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I really like the new Visual Studio 2015, but the auto formatting is a bit too much extensive for my liking. Especially I like to have control over whitespace:

public class TipStats
{
    public int      Points          { get; set; }
    public int      Position        { get; set; }
    public decimal  Percentage      { get; set; }
}

I only see three autoformat settings in my settings, and I have ticked them all off - still Visual Studio is autoformatting my whitespace.

enter image description here

Are there any other hidden settings that I need to know for disabling all whitespace autoformatting?

Update As @Saragis notes Ignore spaces in declaration statements works sometimes for this specific example, but still there all kind of autoformat forces working against what I want.

Most options seem to only define how you want your autoformatting. I'm looking for the setting that defines if you want autoformatting.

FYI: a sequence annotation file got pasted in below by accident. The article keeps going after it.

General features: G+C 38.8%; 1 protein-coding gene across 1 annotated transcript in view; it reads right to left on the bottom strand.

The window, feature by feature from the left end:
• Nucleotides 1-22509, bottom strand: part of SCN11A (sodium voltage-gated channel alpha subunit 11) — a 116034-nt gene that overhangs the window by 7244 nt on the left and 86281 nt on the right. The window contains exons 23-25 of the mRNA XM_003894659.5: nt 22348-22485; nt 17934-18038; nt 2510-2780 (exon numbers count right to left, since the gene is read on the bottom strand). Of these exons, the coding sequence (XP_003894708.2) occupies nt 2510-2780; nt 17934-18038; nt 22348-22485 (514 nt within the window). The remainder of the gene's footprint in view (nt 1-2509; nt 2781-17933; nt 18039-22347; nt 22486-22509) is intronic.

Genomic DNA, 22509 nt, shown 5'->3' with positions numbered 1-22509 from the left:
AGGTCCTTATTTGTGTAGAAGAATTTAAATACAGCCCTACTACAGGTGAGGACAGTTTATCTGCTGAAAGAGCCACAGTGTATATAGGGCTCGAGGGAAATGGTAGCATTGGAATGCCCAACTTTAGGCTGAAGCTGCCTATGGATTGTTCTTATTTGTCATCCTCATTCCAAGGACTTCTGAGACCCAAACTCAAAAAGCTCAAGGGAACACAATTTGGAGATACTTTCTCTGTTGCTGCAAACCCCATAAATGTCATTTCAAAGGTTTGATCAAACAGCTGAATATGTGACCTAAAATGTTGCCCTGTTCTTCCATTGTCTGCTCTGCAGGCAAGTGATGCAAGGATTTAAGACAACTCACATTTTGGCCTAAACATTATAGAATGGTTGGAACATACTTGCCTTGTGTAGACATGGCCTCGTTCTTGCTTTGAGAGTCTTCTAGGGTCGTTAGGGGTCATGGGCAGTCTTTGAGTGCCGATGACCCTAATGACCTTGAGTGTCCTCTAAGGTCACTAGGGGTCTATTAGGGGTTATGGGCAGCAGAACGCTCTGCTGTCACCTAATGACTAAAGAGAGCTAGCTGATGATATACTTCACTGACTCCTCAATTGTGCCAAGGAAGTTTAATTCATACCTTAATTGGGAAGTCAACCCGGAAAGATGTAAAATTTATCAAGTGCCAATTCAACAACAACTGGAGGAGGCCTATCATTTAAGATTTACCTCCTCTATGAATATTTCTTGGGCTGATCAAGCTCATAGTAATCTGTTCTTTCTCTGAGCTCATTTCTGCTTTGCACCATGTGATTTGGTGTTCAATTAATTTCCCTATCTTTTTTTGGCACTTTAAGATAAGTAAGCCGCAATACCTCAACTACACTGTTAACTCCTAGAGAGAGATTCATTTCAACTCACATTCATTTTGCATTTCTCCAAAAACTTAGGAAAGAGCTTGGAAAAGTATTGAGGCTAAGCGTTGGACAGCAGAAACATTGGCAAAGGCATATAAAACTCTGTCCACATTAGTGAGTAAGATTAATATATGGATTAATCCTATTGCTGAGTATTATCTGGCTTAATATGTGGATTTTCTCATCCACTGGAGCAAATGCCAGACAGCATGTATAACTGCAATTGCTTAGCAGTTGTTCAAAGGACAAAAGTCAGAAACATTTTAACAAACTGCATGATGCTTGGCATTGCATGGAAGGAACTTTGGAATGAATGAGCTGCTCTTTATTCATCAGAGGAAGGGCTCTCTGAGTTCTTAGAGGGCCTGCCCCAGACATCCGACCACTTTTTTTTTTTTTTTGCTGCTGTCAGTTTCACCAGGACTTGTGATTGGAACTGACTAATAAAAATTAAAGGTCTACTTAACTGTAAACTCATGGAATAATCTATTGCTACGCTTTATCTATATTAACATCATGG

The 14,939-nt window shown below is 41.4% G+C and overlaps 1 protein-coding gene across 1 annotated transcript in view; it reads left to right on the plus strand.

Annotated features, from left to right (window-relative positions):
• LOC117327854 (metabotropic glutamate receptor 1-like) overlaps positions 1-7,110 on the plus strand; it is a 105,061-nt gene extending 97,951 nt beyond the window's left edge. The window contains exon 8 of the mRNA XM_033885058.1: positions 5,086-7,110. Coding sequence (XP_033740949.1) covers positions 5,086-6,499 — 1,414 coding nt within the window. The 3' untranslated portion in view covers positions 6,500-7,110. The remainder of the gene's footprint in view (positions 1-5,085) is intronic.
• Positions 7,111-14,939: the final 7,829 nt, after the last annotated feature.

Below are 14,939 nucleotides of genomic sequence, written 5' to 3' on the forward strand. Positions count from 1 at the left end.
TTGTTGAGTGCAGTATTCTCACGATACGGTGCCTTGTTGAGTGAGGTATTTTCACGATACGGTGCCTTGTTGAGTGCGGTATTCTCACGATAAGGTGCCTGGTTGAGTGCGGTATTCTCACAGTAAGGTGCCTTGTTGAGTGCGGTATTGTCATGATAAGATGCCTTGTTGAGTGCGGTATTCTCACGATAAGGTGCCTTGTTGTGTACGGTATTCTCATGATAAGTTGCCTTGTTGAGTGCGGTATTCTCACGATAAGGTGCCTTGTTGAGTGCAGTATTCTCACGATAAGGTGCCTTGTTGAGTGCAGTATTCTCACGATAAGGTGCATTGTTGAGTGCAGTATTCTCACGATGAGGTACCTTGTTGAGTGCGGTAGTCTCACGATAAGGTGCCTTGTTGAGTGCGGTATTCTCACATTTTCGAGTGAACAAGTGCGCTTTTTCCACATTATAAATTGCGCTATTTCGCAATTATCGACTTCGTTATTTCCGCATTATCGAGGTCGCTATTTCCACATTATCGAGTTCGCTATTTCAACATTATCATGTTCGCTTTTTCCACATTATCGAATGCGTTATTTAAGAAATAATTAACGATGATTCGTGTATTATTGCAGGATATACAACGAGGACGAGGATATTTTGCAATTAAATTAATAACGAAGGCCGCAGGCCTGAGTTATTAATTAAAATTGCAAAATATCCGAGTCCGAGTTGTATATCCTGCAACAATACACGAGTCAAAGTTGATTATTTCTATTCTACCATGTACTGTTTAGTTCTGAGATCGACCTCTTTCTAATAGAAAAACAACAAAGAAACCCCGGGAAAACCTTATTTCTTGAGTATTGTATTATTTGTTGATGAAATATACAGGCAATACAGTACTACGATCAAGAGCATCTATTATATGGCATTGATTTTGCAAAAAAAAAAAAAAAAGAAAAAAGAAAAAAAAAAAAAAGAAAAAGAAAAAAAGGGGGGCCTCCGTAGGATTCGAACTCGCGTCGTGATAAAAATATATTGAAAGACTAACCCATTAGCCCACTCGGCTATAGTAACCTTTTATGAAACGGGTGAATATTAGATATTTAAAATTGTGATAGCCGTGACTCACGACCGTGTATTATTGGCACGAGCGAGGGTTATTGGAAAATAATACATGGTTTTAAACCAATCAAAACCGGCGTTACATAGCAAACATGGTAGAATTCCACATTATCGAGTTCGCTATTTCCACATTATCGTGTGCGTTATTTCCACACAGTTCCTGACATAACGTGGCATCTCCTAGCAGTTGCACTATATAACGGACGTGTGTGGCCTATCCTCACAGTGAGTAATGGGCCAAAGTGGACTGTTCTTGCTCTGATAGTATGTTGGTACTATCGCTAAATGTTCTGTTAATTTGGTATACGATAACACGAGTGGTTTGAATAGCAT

PS: I'm having only problems with autoformatting I still use CTRL+K, F to manual format parts of my code now and then.

Update - Added feature request on UserVoice

http://visualstudio.uservoice.com/forums/121579-visual-studio/suggestions/9795837-add-an-ignore-space-for-all-format-options

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  • 2
    Hi, can you explain the down vote so I can update my question?
    – Dirk Boer
    Sep 8, 2015 at 10:08
  • 1
    You got downvoted, because there are some people, who think, that your approach to code formatting is not proper. Obviously when you create code on your own, formatting doesn't matter. It will be only you, who sees code. But if you enter team, where different people have different view on what looks good, and what looks bad, it will be a huge problem. if you just adjusted to standard code formatting, which is well defined for C#, you wouldn't have these kinds of problems, and you wouldn't waste time asking here. And remember to eat broccoli, it is healthy.
    – LukLed
    Sep 13, 2015 at 11:11